They believe that there are eight people, possibly even one additional person, although we're still trying to confirm all of that. The numbers are fluctuating. They know the location of six of the bodies. So that's going to be their first priority because they think if they can get to where those six bodies are and get them off quickly, that will at least provide closure for those six families. But they know that there are at least two more bodies somewhere on White Island and whether or not they can find them in time, whether it'll be safe enough to search, well, that is the unknown factor at this hour, Amara. Clearly, this will be much-needed closure for the families. Many of

whom are now here in Whakatane. On the ground, you know, watching the operation from the mainland, in addition to the families, there will be New Zealand police and also scientists trying to guide the Defense Force as they try to conduct this recovery operation.

And we also continue to learn updates about some of the people who were injured. I actually just got off of the phone with Janet (INAUDIBLE). She is the mother of Matt (INAUDIBLE), an American from Virginia who was badly burned, horrifically burned on his honeymoon. He just got out of surgery a short time ago, a five-hour surgery, and his mother tells me, Amara, she expects to be here with him in New Zealand in the hospital for at least the next month.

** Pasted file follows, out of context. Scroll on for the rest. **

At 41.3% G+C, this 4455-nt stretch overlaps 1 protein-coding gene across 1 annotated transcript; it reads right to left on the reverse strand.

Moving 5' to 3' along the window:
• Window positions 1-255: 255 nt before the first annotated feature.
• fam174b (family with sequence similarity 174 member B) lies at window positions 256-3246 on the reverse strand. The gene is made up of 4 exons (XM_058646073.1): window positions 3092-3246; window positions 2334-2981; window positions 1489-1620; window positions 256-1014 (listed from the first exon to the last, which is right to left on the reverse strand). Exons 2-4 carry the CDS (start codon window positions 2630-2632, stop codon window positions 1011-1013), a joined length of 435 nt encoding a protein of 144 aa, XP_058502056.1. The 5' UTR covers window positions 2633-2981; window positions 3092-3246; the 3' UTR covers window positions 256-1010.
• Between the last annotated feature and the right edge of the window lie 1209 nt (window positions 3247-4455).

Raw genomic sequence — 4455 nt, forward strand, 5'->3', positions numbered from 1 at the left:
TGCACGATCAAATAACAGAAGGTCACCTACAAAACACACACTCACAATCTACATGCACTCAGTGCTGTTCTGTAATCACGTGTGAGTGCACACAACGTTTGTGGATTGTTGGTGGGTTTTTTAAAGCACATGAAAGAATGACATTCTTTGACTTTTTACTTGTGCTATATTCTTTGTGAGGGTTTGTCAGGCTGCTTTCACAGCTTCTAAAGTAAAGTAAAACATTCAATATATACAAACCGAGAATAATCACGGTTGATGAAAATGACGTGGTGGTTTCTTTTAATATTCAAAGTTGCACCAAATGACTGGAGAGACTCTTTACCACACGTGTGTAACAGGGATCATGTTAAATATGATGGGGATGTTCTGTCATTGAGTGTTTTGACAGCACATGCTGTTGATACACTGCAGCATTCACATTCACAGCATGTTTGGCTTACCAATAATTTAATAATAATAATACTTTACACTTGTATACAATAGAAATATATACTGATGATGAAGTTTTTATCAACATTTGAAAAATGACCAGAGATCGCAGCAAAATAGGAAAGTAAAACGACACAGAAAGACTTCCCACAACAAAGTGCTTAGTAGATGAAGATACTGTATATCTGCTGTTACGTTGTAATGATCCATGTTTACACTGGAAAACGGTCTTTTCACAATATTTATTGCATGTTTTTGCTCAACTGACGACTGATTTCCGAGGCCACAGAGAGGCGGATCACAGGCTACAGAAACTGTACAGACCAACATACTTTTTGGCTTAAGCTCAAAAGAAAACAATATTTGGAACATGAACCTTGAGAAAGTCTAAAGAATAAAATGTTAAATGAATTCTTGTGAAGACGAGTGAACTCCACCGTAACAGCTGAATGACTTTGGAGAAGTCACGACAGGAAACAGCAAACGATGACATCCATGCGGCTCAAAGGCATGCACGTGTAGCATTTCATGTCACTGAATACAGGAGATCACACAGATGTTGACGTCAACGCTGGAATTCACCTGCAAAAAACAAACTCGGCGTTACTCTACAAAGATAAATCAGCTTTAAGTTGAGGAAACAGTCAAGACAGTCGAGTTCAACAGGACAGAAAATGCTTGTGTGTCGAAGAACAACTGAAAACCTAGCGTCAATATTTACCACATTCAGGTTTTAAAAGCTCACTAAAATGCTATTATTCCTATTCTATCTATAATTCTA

WALKER: It says a lot about the extent of the injuries when you have New Zealand hospitals ordering skin from the United States, I believe.


WALKER: Will Ripley, appreciate your reporting there from New Zealand. Thank you.

BRIGGS: All right. Ahead, a police officer in the right place at just the right time to stop a robbery. You'll see it all go down, next.



WALKERS: Voters in the United Kingdom are casting votes in their country's third general election in less than five years.

Max Foster is tracking the latest developments live from London. Another election over Brexit -- Max.

MAX FOSTER, CNN ANCHOR AND CORRESPONDENT: Well, yes. And there would normally be one election over five years. This is also the first December election in 100 years. So the polls are open across 650 constituencies. But because of that, Amara, that's pretty much all I can say. There are very strict reporting rules for broadcasters in this country. We can't talk about campaign issues or the polls, any political statements or anything the candidates are saying, effectively. Anything we're seeing to do to sway the votes could mean one of us ends up in prison.

The irony is, though, that the same rules don't apply to newspapers. I've got two newspapers here. I can show the back pages. You can see them across the U.K. I can't show you the front of them because both of them are endorsing one side or the other.